Tennessee, December 11, 1862

We are still on our old camping grounds which we now have held a couple of weeks. The Rebels are much stronger than us here.

The largest part of our troops are in Nashville, and some are scattered in several directions.

The 2nd Minnesota regiment and also the 18th and 35th regiment and three of our brigade are camping near the Cumberland river. We are by a large bend in the river on the Gallatin side where Lebanon, Tennessee, is on the other side.

A few miles from here the Rebels are making breastwork or protection walls in Murfreesboro and other places.

Ten miles from us was a U.S. camp of new troops, three regiments on foot, two companies on horseback, and one battery. Last Sunday morning they got a visit from the Rebels, the shooting lasted thirty minutes, the U.S. were taken as prisoners, but help came so they got only the prisoners without guns and property. The Rebels left the U.S. camp in a hurry with the prisoners.

We are on a bad place. We are waiting for the Rebels every hour, and we are often in line and ready at three o’clock in the morning. We hear the cannons around us nearly every day, we are in the way for the Rebels so it is queer that they do not visit us.

Our old minister said yesterday that the Rebels know who are here.

Our regiment is about five hundred and fifty strong. None of the whole regiment here in the camp was on the sick list yesterday morning, only three of our company are away sick. They are in Nashville, they are Hobert, Barbon and Levena.

Ben Rounsville and Pasko died a short time ago.

We got a little snow the 5th of December which still covers the ground. The nights are cold, and we have lots of guard duty.

Col. George is well liked among the soldiers, but Lt. Col. Bishop is more particular.

Bishop was away one month, then we did not have anything to do except when we marched. We did not even have to keep our camp nice, but since Bishop came back we have to drill three hours a day.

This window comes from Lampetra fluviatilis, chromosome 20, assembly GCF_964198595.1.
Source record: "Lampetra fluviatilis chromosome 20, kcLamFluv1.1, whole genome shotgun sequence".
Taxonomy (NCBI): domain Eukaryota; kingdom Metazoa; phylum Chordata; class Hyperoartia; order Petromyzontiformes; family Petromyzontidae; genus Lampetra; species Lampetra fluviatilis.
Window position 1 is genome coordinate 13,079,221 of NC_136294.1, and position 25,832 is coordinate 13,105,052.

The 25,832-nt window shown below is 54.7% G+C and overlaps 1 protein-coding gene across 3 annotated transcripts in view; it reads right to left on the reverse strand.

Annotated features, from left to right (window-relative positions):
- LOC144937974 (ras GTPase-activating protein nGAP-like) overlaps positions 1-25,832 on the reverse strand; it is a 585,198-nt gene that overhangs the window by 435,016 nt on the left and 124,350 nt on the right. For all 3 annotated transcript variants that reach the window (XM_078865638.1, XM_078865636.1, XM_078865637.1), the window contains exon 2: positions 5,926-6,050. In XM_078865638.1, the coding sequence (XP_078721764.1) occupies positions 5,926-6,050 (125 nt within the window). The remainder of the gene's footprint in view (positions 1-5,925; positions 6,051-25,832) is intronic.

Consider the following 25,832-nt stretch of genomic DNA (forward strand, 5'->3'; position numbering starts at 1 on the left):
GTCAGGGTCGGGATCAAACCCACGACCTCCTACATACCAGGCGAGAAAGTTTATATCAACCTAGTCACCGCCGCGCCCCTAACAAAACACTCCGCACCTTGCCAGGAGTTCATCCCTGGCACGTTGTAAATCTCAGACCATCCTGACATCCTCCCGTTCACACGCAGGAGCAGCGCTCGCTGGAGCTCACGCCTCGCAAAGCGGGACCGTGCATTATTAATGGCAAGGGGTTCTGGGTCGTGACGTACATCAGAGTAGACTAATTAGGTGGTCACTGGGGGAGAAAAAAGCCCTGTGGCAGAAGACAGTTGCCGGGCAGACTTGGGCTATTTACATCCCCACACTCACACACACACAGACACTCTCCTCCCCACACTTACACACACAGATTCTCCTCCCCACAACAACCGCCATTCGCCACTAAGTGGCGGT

In the battle of Perrysville it is said we lost six hundred killed, and two thousand wounded. The Rebels had 1300 killed.

At present we have enough both of food and clothes. Each one cooks his own food, we have crackers, beans, rice, pork, meat, coffee and sugar, but the tobacco we have to buy. A plug of tobacco that cost fifteen cents in St. Peter sells here for sixty cents. We have used a lot of tobacco the last couple months.

The papers say that in Cincinnati the wheat is from one dollar and twelve cents to one dollar and fifty cents a bushel.

We have no potatoes and none to get in any way.

If Skaro is in St. Peter greet him from me, and ask him to send me the St. Peter paper sometimes.

We live here as heathens, sometimes we happen to get a paper from Louisville and St. Peter, but seldom. We do not get the Norwegian paper “Emegranten”.

We have a large supply of false Southern money on Richmond and others which the soldiers use when buying things from the people here, but I have not used any of it.

Last evening we received the news that the largest part of our troops were driven back to Nashville, and we are waiting for orders to go to Nashville.

About the war, we live in the belief that we will have to serve the other nineteen months too. It will not end by killing soldiers because we are too many on both sides. It is like starting killing mosquitoes in a large woods in the morning, in the evening there are more than when you started.

But my hope is that the Southerners will be encircled so the settlers there will be dissatisfied and then eventually will come under U.S.

Jacobus came back from St. Peter December 1st. He says that hay is already high in price.

If you have the “Emegranten” and see something interesting in it then send it to us sometimes, the time is long, we have nothing here to read.

Evend and Peder are well. Evend behaves well and looks to the future so I have been busy lately teaching him many things such as reading and arithmetic. He is now strong and healthy and looks better then at any time before.

I have at present no more to write, and my hand is so cold that I can hardly hold the pen.

Greetings to you all. Greet Dina, Louis and Keet. Keet will soon enlist as a soldier I think.